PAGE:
Smart in the U.S.? Automobile Magazine Staffer Opinions

Sam Smith, Assistant Editor:
Personally, I think they're smoking their own ear wax to believe they can actually make some sort of viable profit off these little rugrats--at least in this country. How many problems have they had in Europe? How many unsold Smart variants (Smart Roadster, anyone?) sat on dealer lots for an eternity and a half? Yes . . . wait . . . I have it! Bring it to America! Small cars always work in America! Especially quirky ones with limited practicality and tiny, wheezy powerplants! Genius! Promotions all around!Something tells me there'll be this great big initial sales spike, a massive amount of media coverage, and then a tailing-off into nothing. That's how fads work, isn't it? What's the sales prediction? How many tens of thousands are they thinking they'll offload? Hipsters in New York, Chicago, and L.A., rejoice: Your next accessory has arrived, you fashion-conscious freaks. Maybe this just means that in ten years, when unwanted used Smarts flood the U.S. market, hotrodders will have something else to stuff a V-8 into for pennies on the ounce. I want an LS7-powered ForTwo--I have sneaking suspicions that if I dump the clutch hard enough, the thing'll land on its roof. How cool would that be?

Erik Johnson, Assistant Editor:
My gut reaction is that they'll sell well in L.A. and New York--they might even sell a few in Chicago--but 20,000 units seems like a tall order for a car that seats just two, has little to no cargo capacity, and will make most drivers feel extremely vulnerable in The Land of Huge Vehicles. This thing will need to be c-h-e-a-p to do well; I'm talking $10,000 to $12,000.

Dieter and Roger love their Fortwo

I hear they actually bounce off stuff like ping-pong balls--maybe any unsold inventory can get turned into the next generation of dodge-'em cars?

Molly Jean, Art Director:
I think that in small college cities in blue states, here in Ann Arbor, for example, two or three people may buy them, but I do not think a single one will be sold in a red state.

Don Sherman, Technical Editor:
Of course people will buy Smarts. They are cute, distinctive, seemingly fuel efficient and ideally suited for urban life where parking costs are by the inch. With the combined might of DaimlerChrysler (code for Mercedes) and Roger Penske, Smarts will be 2008's Mini. By then, $3/gallon gasoline will be a fond memory. Real Minis will be old hat. Monster SUVs--Suburbans, Hummers, Navigators and the like--will be social outcasts. As long as the base price is below the national average for new cars--say $25,000--Smarts will go hotcake for 1-2 years. The bluehairs will perceive them as streetlegal golf carts. GenYs will trade in their xBs. Wealthy surbanites will use them for train cars because they consume the same garage space as a motorcycle. American consumers are always anxious to adopt anything new with wheels because this is the easiest, most convenient way to say: I am super cool, I've got what you don't, and you are a dork for missing this turn of events.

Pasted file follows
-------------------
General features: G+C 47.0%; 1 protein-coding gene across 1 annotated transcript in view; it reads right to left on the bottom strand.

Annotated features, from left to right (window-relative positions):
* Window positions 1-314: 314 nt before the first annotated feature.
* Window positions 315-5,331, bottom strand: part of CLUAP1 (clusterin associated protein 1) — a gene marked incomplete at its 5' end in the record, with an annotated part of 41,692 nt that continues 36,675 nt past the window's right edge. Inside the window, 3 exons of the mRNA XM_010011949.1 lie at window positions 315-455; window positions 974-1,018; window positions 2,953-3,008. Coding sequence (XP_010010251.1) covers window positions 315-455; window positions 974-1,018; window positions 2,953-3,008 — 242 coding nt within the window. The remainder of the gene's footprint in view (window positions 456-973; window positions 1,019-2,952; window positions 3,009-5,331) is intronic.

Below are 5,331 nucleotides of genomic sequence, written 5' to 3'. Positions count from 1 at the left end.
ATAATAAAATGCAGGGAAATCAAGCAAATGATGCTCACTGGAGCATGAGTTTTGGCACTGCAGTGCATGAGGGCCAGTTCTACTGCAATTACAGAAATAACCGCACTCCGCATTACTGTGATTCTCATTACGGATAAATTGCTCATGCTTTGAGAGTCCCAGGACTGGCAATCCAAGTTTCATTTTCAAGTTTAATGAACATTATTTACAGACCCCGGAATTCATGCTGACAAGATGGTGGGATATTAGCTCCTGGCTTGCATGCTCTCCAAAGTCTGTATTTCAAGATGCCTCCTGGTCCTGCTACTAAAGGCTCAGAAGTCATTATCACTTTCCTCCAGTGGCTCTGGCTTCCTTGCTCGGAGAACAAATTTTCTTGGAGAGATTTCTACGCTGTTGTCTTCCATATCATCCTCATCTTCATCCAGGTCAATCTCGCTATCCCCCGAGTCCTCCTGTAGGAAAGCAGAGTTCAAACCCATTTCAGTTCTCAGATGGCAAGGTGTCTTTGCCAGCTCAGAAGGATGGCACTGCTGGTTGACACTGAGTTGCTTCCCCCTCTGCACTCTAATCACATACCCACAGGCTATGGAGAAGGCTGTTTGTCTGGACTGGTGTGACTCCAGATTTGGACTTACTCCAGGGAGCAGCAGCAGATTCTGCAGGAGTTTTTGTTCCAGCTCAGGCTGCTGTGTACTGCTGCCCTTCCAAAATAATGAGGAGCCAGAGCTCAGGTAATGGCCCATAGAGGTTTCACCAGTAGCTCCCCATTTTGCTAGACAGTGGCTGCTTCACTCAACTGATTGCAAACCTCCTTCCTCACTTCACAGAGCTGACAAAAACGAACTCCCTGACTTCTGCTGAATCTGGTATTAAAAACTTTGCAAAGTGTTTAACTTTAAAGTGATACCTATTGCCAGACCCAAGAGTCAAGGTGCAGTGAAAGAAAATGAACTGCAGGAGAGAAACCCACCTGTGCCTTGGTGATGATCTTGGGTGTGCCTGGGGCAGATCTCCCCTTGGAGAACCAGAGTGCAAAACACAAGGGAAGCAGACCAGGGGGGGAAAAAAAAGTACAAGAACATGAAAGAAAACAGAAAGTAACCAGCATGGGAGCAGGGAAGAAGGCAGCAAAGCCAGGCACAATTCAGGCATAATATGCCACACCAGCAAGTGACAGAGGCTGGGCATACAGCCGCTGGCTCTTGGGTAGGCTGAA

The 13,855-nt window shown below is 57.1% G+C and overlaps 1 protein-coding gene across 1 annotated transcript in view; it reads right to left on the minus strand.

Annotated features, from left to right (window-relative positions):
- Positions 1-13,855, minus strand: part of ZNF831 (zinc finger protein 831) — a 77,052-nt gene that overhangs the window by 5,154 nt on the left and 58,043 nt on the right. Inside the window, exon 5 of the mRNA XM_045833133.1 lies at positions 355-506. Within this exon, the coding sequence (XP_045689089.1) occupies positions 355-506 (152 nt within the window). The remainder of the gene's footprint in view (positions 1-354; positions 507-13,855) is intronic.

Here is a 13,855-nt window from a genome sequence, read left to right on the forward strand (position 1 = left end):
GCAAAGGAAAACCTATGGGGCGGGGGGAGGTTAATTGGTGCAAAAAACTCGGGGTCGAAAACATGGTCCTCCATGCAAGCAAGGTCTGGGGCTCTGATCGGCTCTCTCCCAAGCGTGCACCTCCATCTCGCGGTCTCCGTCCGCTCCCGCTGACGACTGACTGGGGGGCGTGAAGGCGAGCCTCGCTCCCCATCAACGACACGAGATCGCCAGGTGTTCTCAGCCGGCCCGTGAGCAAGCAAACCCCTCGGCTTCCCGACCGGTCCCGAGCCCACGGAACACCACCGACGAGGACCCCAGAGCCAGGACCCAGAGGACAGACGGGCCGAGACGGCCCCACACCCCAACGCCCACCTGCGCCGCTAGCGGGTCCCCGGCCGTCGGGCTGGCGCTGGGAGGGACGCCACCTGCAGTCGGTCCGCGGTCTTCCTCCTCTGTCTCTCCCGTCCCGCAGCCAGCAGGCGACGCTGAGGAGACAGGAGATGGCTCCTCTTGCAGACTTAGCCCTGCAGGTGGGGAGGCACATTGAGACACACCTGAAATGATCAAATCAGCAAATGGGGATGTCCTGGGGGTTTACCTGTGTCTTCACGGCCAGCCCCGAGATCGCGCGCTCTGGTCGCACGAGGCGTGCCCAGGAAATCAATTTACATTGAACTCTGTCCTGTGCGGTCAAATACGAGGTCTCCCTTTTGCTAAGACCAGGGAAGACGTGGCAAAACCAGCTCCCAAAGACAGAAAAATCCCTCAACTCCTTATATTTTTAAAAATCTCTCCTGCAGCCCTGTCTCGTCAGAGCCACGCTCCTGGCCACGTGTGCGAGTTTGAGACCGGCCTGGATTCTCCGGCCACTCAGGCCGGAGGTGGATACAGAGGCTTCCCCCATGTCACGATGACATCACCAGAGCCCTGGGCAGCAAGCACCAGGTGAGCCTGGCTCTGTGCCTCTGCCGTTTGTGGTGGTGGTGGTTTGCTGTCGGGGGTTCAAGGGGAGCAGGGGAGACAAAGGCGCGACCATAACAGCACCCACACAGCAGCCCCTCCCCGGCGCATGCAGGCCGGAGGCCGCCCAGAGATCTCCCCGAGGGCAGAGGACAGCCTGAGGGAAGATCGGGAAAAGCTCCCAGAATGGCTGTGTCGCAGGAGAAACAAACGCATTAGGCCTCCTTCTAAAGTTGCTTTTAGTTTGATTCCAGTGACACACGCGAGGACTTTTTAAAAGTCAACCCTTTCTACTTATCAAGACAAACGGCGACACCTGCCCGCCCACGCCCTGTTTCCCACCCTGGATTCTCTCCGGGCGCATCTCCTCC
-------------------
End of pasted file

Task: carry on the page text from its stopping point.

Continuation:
Joe Lorio, Senior Editor
Gas would have to go to $5 a gallon for the forTwo to be anything but a sideshow oddity in America. Nose-in street parking isn't allowed here, so that advantage is void. They're hoping smart will sell at half the volume ofMini; I say, "Good luck." Sure, they'll sell a few to shopping mall security staffs, meter maids, and as Red Bull promotional vehicles, but after that who's going to buy them?

Rusty Blackwell, Copy Editor:
I'm not convinced that Smarts will sell very well outside of Toyota Prius-happy places like California, the Northeast, and Ann Arbor. But the sales success or failure of the gasoline-powered, lilliputian Smart should help reveal whether Americans are really willing to change their automotive preferences in light of the Gasoline Drama--or if they're OK paying fancy-dinner-for-two money to fill up their giant trucks every couple-hundred miles or so.

They'd better sell the Roadster here; that thing is about forty times cooler than the goofy-looking Fortwo.

Joe DeMatio, Senior Editor:
The typical buyer of the Smart ForTwo in the United States will be a 28-year-old woman who is employed by a Web-services company or a marketing agency and who lives in a loft apartment or condo in one of the following four neighborhoods: Brooklyn's Williamsburg; Washington, D.C.'s Dupont Circle; Chicago's Lincoln Park; or San Francisco's SoMa.

Stuart Fowle, Web Producer:
Dieter and Penske think they can make the Fortwo into the iPod of automobiles. The problem is, Mini has already claimed that title. Instead, Smart will be the Creative Labs or iRiver of cars. They'll sell a few, but its less usable and less stylish than the competition, including the Mini Cooper, the Honda Fit, and the Scion xB. Smart should have been here a few years ago with the Formore SUV they promised. People might have actually bought that.

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